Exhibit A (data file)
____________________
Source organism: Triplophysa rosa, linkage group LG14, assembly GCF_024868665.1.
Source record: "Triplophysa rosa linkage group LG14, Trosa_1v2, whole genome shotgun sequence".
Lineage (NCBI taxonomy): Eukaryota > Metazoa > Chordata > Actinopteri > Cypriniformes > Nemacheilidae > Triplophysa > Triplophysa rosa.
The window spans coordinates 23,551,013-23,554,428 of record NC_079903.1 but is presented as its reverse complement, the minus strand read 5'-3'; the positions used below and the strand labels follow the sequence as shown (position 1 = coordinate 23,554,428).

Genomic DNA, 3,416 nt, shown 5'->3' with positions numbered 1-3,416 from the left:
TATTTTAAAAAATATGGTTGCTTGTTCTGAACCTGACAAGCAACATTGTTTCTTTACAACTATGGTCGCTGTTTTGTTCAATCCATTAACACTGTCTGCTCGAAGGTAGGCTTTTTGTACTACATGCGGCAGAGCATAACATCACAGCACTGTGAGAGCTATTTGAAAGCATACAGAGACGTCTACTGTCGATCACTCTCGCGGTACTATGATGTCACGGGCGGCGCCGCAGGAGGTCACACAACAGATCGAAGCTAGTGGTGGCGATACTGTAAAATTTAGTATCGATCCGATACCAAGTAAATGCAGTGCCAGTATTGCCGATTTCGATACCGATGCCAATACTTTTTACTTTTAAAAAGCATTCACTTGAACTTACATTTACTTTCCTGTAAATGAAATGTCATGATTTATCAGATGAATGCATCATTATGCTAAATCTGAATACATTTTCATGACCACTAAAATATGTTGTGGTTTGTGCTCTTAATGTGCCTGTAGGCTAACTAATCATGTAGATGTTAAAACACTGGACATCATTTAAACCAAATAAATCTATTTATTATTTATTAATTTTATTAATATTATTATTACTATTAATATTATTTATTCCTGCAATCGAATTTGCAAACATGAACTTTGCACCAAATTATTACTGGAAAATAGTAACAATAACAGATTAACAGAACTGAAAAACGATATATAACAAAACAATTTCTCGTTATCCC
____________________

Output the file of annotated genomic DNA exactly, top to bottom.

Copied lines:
Source organism: Triplophysa rosa, linkage group LG14, assembly GCF_024868665.1.
Source record: "Triplophysa rosa linkage group LG14, Trosa_1v2, whole genome shotgun sequence".
Lineage (NCBI taxonomy): Eukaryota > Metazoa > Chordata > Actinopteri > Cypriniformes > Nemacheilidae > Triplophysa > Triplophysa rosa.
The window spans coordinates 23,551,013-23,554,428 of record NC_079903.1 but is presented as its reverse complement, the minus strand read 5'-3'; the positions used below and the strand labels follow the sequence as shown (position 1 = coordinate 23,554,428).

Genomic DNA, 3,416 nt, shown 5'->3' with positions numbered 1-3,416 from the left:
TATTTTAAAAAATATGGTTGCTTGTTCTGAACCTGACAAGCAACATTGTTTCTTTACAACTATGGTCGCTGTTTTGTTCAATCCATTAACACTGTCTGCTCGAAGGTAGGCTTTTTGTACTACATGCGGCAGAGCATAACATCACAGCACTGTGAGAGCTATTTGAAAGCATACAGAGACGTCTACTGTCGATCACTCTCGCGGTACTATGATGTCACGGGCGGCGCCGCAGGAGGTCACACAACAGATCGAAGCTAGTGGTGGCGATACTGTAAAATTTAGTATCGATCCGATACCAAGTAAATGCAGTGCCAGTATTGCCGATTTCGATACCGATGCCAATACTTTTTACTTTTAAAAAGCATTCACTTGAACTTACATTTACTTTCCTGTAAATGAAATGTCATGATTTATCAGATGAATGCATCATTATGCTAAATCTGAATACATTTTCATGACCACTAAAATATGTTGTGGTTTGTGCTCTTAATGTGCCTGTAGGCTAACTAATCATGTAGATGTTAAAACACTGGACATCATTTAAACCAAATAAATCTATTTATTATTTATTAATTTTATTAATATTATTATTACTATTAATATTATTTATTCCTGCAATCGAATTTGCAAACATGAACTTTGCACCAAATTATTACTGGAAAATAGTAACAATAACAGATTAACAGAACTGAAAAACGATATATAACAAAACAATTTCTCGTTATCCC